ED’s failed to Apply Proportionality Doctrine Results in Penalty Reduction for Jaipur IPL Cricket Pvt Ltd

In a recent ruling, the Bombay High Court upheld the decision of the Appellate Tribunal for SAFEMA, FEMA, NDPS, PMLA & PBPT Act (Tribunal), which significantly reduced the penalty imposed on Jaipur IPL Cricket Pvt Ltd from an initial amount of Rs.98.35 Crores to a revised sum of Rs.15 Crores. This pivotal decision emerged from a case where the Special Director, responsible for adjudicating the matter, was found lacking in the application of the doctrine of proportionality.

The Court, comprising Justice K.R. Shriram and Justice Neela Gokhale, scrutinized the proceedings and highlighted the absence of justification behind the imposition of the maximum penalty by the Special Director. Conversely, the Tribunal, after a comprehensive review of pertinent evidence, intervened and mitigated the penalty.

The justices remarked, “The Special Director failed to apply the doctrine of proportionality as interpreted by the Apex Court, opting to impose the maximum penalty without just cause. Having thoroughly examined the impugned order, this Court finds no fault in the Tribunal’s findings, reasoning, and conclusion.”

Advocate Ashish Chavan represented the Appellants, while Advocate Rohan P. Shah represented the Respondents throughout the legal proceedings.

The case originated from investigations initiated by the Mumbai Zonal Office of the Directorate of Enforcement concerning irregularities within the Indian Premier League (IPL), organized by the Board of Control for Cricket in India (BCCI). The scrutiny revealed discrepancies in the allocation of ownership during the IPL team bidding process, specifically related to deposits made by Jaipur IPL Cricket Pvt. Ltd. and its Directors and Promoters, violating various FEMA provisions and related regulations.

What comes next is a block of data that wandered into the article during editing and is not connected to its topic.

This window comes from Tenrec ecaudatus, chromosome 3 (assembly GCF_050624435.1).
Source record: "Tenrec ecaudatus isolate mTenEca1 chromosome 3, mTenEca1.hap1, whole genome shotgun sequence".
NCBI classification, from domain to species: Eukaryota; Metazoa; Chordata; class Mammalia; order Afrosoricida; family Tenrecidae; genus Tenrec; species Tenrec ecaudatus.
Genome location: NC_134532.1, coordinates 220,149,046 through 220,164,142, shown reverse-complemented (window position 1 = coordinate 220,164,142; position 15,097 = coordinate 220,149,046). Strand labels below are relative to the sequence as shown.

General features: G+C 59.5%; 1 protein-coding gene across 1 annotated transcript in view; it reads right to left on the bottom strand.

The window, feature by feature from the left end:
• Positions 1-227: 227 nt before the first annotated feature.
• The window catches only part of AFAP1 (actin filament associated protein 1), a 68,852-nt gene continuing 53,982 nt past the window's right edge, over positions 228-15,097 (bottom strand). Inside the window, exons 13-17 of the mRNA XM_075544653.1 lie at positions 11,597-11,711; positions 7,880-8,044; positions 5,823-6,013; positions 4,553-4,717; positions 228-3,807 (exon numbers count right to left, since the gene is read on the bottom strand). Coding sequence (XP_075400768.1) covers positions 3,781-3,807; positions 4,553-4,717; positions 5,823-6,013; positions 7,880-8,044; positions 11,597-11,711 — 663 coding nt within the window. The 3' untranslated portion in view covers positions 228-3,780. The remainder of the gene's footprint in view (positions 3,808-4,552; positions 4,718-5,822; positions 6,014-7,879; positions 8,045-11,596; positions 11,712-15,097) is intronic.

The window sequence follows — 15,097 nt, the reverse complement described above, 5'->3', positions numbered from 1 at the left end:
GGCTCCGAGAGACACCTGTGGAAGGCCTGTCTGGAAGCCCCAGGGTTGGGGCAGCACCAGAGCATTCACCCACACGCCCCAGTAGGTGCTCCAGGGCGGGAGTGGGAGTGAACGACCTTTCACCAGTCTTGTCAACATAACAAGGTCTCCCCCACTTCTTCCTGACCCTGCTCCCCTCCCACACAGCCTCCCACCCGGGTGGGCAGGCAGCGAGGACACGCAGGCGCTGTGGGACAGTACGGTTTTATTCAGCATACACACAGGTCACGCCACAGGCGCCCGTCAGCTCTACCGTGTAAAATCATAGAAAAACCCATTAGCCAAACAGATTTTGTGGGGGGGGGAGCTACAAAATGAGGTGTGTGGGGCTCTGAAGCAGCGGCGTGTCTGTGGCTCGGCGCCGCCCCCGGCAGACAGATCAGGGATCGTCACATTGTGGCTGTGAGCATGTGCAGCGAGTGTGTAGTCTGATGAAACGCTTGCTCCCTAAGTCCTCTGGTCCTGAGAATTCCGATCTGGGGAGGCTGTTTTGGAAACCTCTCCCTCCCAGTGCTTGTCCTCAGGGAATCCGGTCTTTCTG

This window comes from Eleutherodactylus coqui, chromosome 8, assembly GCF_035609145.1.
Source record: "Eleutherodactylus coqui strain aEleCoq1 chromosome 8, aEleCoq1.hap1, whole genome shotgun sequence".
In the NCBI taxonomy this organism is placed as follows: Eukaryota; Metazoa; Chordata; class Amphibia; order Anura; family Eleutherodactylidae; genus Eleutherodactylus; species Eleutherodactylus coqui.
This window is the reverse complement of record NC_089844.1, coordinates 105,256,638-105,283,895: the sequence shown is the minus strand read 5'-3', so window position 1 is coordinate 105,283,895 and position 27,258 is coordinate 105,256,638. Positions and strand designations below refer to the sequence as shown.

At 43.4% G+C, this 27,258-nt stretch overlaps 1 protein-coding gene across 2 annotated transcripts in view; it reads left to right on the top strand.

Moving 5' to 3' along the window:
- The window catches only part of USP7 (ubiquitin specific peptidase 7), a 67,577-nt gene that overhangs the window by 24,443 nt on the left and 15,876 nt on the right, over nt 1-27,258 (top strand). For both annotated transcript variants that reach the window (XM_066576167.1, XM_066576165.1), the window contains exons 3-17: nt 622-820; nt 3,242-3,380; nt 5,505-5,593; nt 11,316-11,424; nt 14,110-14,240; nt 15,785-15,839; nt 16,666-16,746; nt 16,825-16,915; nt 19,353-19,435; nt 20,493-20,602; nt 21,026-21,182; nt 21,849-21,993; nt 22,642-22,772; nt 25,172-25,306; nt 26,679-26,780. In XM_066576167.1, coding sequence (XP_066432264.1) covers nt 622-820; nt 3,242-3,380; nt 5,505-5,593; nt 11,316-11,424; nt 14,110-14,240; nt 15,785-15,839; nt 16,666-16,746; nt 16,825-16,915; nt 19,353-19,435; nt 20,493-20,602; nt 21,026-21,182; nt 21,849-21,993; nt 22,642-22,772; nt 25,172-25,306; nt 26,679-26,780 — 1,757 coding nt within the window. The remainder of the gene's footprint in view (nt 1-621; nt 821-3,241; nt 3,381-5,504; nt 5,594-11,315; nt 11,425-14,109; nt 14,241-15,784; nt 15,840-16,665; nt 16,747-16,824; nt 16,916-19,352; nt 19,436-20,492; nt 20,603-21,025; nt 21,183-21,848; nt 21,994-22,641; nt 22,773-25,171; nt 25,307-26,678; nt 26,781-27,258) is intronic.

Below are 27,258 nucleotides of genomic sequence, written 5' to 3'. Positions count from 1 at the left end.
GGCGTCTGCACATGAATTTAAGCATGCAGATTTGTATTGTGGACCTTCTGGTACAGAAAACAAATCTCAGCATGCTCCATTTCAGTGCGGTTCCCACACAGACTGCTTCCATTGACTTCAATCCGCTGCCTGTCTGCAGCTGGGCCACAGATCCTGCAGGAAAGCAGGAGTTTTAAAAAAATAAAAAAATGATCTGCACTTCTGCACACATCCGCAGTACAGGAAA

Challenges were raised via appeals under Section 35 of the Foreign Exchange Management Act, 1999 (FEMA) against the Tribunal’s decision, which modified the Special Director’s ruling, significantly reducing the penalty from the initial amount.

The Court deliberated on whether the Tribunal’s intervention in the Special Director’s order was justified, focusing on the doctrine of proportionality. It highlighted the lack of explanation behind the imposition of the maximum penalty in the Special Director’s order. While acknowledging the FEMA contraventions, the Special Director arbitrarily tripled the alleged sum involved, failing to specify individual roles. In contrast, the Tribunal meticulously examined the charges and criticized the Department for not establishing individual roles and responsibilities.

Crucially, the Court noted the absence of malice or guilt on the part of the Respondents, emphasizing the lack of discussion by the Special Director regarding individual roles in justifying the penalty under FEMA provisions.

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The Tribunal’s assessment revealed no loss to the exchequer, as the remittances stayed within India and were utilized for intended purposes. Additionally, it highlighted the Rajasthan Royals franchise’s clean record in IPL participation without contraventions over the years.

Ultimately, the Court aligned with the Tribunal’s decision, emphasizing the Special Director’s failure to adhere to the doctrine of proportionality. Consequently, the Appeal was dismissed, affirming the Tribunal’s judgment.

Cause Title: The Special Director v Jaipur IPL Cricket Pvt. Ltd (2023:BHC-AS:37322-DB)

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